- More generally speaking, cheap and efficient Chinese lighting is giving the city a hipper face—at nights, major buildings are outlined in bright colors with changing patterns. It isn’t quite the Hong Kong light show yet, but it is a departure from the image of a city in gray hues. (I believe that this setup was actually completed back in April in time for the celebrations, but I didn’t see it, most likely because I wasn’t staying at the Yanggakdo, which features sweeping views on the city center.)
- People have moved into the new Pyongyang Mansudae housing project. The entire area feels alive and bustling with energy. The official word is that these new, modern buildings house typical middle class Pyongyang families and are not reserved to the elite. Those who lived in the same area before and were relocated during construction were given priority. It is extremely difficult to verify any of these claims, but word has it that the buildings, while modern outside, are actually rather basic inside (and propaganda videos show residents opening their kitchen faucets with pride, which hints at a pretty low bar,) so this is believable.
- City trolley buses are being refurbished and adorn a new paint scheme with a vivid, colorful wave pattern, giving the city a refreshed, more pleasant face. Interestingly, though, when I brought this up with my guide, she was very reluctant to sharing any information and appeared to be somehow uncomfortable with the topic. She kept repeating that buses are color coded, each line having a different color, and that these buses had always been around. I insisted on the fact that these vehicles were definitely not in circulation during my previous trip 5 months ago… Eventually she said “yes, they’re new buses” and abruptly changed the topic. I’m not sure why. In fact, the ongoing refurbishment is hardly confidential information since I found out later that the effort was called out, with supporting pictures, in the September issue of the DPRK newsmagazine.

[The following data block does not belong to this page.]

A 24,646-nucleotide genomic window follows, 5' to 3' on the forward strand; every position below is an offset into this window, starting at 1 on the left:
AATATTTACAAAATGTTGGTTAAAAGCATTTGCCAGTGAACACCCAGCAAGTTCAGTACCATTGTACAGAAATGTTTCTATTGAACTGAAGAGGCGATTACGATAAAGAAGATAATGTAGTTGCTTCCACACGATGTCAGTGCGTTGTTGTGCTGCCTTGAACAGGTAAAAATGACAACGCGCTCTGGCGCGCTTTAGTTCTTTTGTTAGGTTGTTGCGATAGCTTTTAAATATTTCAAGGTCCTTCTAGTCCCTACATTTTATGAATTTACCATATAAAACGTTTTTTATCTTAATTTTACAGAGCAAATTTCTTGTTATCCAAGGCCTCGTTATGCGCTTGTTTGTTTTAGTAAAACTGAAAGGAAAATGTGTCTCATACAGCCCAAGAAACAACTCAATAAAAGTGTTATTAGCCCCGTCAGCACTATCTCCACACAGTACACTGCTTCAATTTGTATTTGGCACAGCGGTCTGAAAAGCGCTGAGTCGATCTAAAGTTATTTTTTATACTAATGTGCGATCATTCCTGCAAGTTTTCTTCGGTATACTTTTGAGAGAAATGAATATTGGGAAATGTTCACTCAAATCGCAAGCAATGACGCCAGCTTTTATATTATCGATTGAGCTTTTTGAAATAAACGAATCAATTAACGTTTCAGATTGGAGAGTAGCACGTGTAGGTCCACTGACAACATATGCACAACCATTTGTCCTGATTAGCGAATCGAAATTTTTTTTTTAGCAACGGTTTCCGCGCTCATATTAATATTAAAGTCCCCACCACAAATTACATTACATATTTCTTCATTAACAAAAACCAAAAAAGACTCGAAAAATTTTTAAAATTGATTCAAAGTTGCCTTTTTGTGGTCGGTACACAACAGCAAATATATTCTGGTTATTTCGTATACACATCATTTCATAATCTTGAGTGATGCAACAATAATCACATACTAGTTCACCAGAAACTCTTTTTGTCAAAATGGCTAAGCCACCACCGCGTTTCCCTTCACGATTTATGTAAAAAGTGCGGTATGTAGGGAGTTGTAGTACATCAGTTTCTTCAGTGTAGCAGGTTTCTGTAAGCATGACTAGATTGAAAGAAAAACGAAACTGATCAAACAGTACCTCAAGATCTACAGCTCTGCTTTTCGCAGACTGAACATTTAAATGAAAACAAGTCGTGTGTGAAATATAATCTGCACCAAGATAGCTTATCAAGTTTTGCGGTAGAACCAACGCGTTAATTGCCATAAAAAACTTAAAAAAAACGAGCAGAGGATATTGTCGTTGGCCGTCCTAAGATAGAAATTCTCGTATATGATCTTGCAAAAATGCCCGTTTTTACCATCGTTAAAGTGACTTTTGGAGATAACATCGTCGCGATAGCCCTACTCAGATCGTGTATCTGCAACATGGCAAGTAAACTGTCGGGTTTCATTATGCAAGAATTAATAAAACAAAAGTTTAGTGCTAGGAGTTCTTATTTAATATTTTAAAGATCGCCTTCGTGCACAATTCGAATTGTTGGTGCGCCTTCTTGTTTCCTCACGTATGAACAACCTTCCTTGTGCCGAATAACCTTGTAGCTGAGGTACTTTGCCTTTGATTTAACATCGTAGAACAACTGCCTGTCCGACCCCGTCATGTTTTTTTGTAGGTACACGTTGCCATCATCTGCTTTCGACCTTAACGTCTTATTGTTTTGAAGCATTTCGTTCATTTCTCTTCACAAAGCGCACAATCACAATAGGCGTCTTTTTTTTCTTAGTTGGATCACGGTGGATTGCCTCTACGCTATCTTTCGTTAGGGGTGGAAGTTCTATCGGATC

- Air Koryo now uses e-tickets, and has a website, which opened a few weeks ago. While the service seldom works and will most definitely not impact the daily lives of most Koreans, it is a noteworthy symbol of opening. Interestingly, the web site is devoid of all propaganda. The booking engine is pretty user-friendly and even offers services such as assistance and wheelchairs. The only challenging detail is that nothing seems to remind potential adventurous customers that private, individual travel is simply not permitted. (And I wouldn’t bet that Pyongyang airport has wheelchairs.)
- The new leader is finally playing at the center of the stage. While he delivered a major speech on 4/15 on Kim Il Sung’s square, he appeared to be nowhere to be seen at the time, be it in the media or perhaps even in the hearts and minds of Koreans. Questions about his whereabouts and personality went unanswered. Things have changed, the propaganda machine has revved up, the traditional billboards for foreigners (in every hotel, restaurant, and public facility) that used to describe the exploits of President Kim Il Sung now feature a retrospective of the 100th anniversary celebrated in April, placing Kim Jung Un at the center.
Overall, infrastructure is being upgraded, the capital is adopting a more cheerful face, and there might even be a wind of happiness on the horizon.